HIGH SCHOOL CLASS OF ’72! – MEDICARE IS HERE FOR YOU!

By Don Kenton Henry – editor, broker

Fellow classmates of the High School Class of 1972! Congratulations! It’s been thirty-six years since we graduated and went on to build careers and raise families. During this time we dutifully paid into Social Security and paid Medicare taxes. Most of us will be turning age 65 during the next year if we have not already done so. As such, we will be “aging into Medicare”. Never, in my life, have I looked forward to getting older,―until now. Because―as such―I will be eligible for Medicare and finally have an alternative to the Under Age 65 Affordable Care Act (ACA) marketplace for health insurance purposes. As a Medicare-related, private insurance specialist,―knowing all my plan options―along with knowing which plans I will enroll in―I am elated to finally being able to take advantage of the following benefits not currently available to any of us not currently on Medicare:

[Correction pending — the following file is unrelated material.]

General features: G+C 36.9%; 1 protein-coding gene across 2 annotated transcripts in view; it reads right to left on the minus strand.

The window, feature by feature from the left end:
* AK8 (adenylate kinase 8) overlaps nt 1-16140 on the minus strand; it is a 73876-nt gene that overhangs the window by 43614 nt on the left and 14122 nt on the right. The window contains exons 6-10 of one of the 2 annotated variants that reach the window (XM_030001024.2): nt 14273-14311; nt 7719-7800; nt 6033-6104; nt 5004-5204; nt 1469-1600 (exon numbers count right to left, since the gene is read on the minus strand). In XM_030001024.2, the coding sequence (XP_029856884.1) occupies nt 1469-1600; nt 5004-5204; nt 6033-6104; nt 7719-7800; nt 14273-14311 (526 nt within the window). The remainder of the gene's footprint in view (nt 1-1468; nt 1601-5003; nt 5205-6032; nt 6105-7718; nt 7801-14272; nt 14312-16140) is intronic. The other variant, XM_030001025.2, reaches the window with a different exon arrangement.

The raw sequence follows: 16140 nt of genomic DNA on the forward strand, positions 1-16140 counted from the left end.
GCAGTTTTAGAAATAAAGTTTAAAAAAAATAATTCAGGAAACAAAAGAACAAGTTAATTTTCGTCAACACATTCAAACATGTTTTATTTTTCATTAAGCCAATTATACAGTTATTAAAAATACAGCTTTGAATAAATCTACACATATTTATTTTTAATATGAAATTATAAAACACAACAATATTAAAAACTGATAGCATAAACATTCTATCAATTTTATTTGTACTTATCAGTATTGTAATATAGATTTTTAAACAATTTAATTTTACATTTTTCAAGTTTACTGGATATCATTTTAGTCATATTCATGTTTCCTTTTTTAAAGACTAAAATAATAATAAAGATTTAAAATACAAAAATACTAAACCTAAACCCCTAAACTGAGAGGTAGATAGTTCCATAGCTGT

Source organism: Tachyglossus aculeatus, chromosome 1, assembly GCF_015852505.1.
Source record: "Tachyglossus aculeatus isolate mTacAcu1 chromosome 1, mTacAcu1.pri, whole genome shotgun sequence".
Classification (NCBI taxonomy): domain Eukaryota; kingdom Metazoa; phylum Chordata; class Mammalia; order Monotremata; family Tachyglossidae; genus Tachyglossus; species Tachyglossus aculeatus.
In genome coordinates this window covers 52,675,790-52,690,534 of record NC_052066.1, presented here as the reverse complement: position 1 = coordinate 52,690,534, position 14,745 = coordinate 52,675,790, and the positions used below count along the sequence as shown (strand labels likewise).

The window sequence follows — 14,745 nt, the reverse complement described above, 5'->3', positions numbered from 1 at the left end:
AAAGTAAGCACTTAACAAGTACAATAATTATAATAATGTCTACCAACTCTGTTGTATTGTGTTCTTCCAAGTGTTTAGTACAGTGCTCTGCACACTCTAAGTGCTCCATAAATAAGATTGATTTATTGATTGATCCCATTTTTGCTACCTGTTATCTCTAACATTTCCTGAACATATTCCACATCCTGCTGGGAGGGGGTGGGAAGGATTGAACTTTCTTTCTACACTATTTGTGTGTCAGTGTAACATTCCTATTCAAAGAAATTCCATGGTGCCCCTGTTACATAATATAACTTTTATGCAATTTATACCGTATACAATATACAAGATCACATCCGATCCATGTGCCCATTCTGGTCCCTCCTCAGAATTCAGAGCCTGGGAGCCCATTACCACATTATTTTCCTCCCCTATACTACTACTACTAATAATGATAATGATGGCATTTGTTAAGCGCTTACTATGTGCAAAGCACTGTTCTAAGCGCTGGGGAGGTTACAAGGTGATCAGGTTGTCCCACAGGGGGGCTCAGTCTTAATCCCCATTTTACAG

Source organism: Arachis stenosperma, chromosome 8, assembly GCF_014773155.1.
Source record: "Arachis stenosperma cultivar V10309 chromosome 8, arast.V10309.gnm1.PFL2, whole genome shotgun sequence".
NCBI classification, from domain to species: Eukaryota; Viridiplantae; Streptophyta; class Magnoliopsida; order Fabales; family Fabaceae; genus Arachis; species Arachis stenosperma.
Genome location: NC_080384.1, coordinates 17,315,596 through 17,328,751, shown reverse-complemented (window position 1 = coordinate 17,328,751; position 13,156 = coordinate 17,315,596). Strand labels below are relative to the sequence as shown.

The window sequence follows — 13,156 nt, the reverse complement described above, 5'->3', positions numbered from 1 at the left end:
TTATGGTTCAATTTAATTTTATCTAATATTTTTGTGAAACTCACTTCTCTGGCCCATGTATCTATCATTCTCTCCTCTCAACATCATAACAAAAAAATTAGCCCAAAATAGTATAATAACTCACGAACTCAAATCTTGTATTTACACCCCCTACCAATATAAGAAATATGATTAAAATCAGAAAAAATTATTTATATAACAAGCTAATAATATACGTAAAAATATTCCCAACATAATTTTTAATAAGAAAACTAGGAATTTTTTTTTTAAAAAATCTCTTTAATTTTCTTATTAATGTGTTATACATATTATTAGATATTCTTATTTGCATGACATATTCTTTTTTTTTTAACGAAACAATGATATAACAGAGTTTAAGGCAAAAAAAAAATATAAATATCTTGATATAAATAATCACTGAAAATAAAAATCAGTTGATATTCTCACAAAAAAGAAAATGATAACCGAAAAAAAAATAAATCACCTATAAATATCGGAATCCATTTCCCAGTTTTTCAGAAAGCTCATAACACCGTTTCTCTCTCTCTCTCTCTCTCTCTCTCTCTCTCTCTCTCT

I know I will I be able to go to any doctor or hospital that sees Medicare patients. Additionally, I will be out of nothing―or virtually nothing―for my Medicare eligible medical expenses, per se, throughout the calendar year! (By “per se”, I mean aside from the out-patient prescription drug costs I will pay at the pharmacy counter.)

Even those of you who have had the benefit of employer-based group health insurance through throughout your working career ― have to had to meet a significant deductible before insurance benefits apply to your major medical expenses. In recent years, that has probably been at least $1,000 and, probably, more. Then you have been responsible for additional costs (coinsurance) thereafter!  Compare that to your share of a maximum of $183 per calendar year, should you go with the plan option I will most likely recommend for you!